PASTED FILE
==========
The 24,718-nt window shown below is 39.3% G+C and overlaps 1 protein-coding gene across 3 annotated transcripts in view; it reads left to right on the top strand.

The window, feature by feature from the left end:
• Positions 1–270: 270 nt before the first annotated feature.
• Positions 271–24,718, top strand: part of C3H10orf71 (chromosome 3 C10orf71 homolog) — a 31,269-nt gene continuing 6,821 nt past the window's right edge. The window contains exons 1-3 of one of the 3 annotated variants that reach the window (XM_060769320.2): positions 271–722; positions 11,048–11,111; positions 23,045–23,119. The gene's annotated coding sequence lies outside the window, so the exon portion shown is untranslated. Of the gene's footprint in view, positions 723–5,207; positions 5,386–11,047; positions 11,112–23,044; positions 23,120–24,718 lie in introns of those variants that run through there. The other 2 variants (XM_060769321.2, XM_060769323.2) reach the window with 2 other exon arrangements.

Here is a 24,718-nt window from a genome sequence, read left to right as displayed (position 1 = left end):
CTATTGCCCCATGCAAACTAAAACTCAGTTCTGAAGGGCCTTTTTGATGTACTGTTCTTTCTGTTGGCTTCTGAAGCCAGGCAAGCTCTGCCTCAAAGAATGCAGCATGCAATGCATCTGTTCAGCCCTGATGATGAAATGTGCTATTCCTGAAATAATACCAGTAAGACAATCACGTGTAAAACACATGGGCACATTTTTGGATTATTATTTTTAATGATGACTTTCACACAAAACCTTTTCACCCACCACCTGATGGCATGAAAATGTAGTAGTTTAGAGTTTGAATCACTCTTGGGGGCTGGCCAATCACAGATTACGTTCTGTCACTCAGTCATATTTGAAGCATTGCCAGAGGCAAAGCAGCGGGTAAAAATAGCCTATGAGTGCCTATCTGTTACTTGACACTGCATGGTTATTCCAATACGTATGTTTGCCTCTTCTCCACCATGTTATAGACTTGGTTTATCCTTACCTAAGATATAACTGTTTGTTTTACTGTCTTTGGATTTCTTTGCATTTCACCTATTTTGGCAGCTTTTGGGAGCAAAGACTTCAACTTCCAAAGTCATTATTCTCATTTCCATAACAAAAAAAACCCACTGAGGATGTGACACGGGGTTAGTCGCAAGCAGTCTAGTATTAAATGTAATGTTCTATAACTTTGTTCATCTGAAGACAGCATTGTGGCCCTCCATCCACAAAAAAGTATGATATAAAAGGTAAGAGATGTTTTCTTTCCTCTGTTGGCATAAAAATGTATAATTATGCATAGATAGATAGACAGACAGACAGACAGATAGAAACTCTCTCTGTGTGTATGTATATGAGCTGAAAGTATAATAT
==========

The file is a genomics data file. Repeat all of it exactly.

The 24,718-nt window shown below is 39.3% G+C and overlaps 1 protein-coding gene across 3 annotated transcripts in view; it reads left to right on the top strand.

The window, feature by feature from the left end:
• Positions 1–270: 270 nt before the first annotated feature.
• Positions 271–24,718, top strand: part of C3H10orf71 (chromosome 3 C10orf71 homolog) — a 31,269-nt gene continuing 6,821 nt past the window's right edge. The window contains exons 1-3 of one of the 3 annotated variants that reach the window (XM_060769320.2): positions 271–722; positions 11,048–11,111; positions 23,045–23,119. The gene's annotated coding sequence lies outside the window, so the exon portion shown is untranslated. Of the gene's footprint in view, positions 723–5,207; positions 5,386–11,047; positions 11,112–23,044; positions 23,120–24,718 lie in introns of those variants that run through there. The other 2 variants (XM_060769321.2, XM_060769323.2) reach the window with 2 other exon arrangements.

Here is a 24,718-nt window from a genome sequence, read left to right as displayed (position 1 = left end):
CTATTGCCCCATGCAAACTAAAACTCAGTTCTGAAGGGCCTTTTTGATGTACTGTTCTTTCTGTTGGCTTCTGAAGCCAGGCAAGCTCTGCCTCAAAGAATGCAGCATGCAATGCATCTGTTCAGCCCTGATGATGAAATGTGCTATTCCTGAAATAATACCAGTAAGACAATCACGTGTAAAACACATGGGCACATTTTTGGATTATTATTTTTAATGATGACTTTCACACAAAACCTTTTCACCCACCACCTGATGGCATGAAAATGTAGTAGTTTAGAGTTTGAATCACTCTTGGGGGCTGGCCAATCACAGATTACGTTCTGTCACTCAGTCATATTTGAAGCATTGCCAGAGGCAAAGCAGCGGGTAAAAATAGCCTATGAGTGCCTATCTGTTACTTGACACTGCATGGTTATTCCAATACGTATGTTTGCCTCTTCTCCACCATGTTATAGACTTGGTTTATCCTTACCTAAGATATAACTGTTTGTTTTACTGTCTTTGGATTTCTTTGCATTTCACCTATTTTGGCAGCTTTTGGGAGCAAAGACTTCAACTTCCAAAGTCATTATTCTCATTTCCATAACAAAAAAAACCCACTGAGGATGTGACACGGGGTTAGTCGCAAGCAGTCTAGTATTAAATGTAATGTTCTATAACTTTGTTCATCTGAAGACAGCATTGTGGCCCTCCATCCACAAAAAAGTATGATATAAAAGGTAAGAGATGTTTTCTTTCCTCTGTTGGCATAAAAATGTATAATTATGCATAGATAGATAGACAGACAGACAGACAGATAGAAACTCTCTCTGTGTGTATGTATATGAGCTGAAAGTATAATAT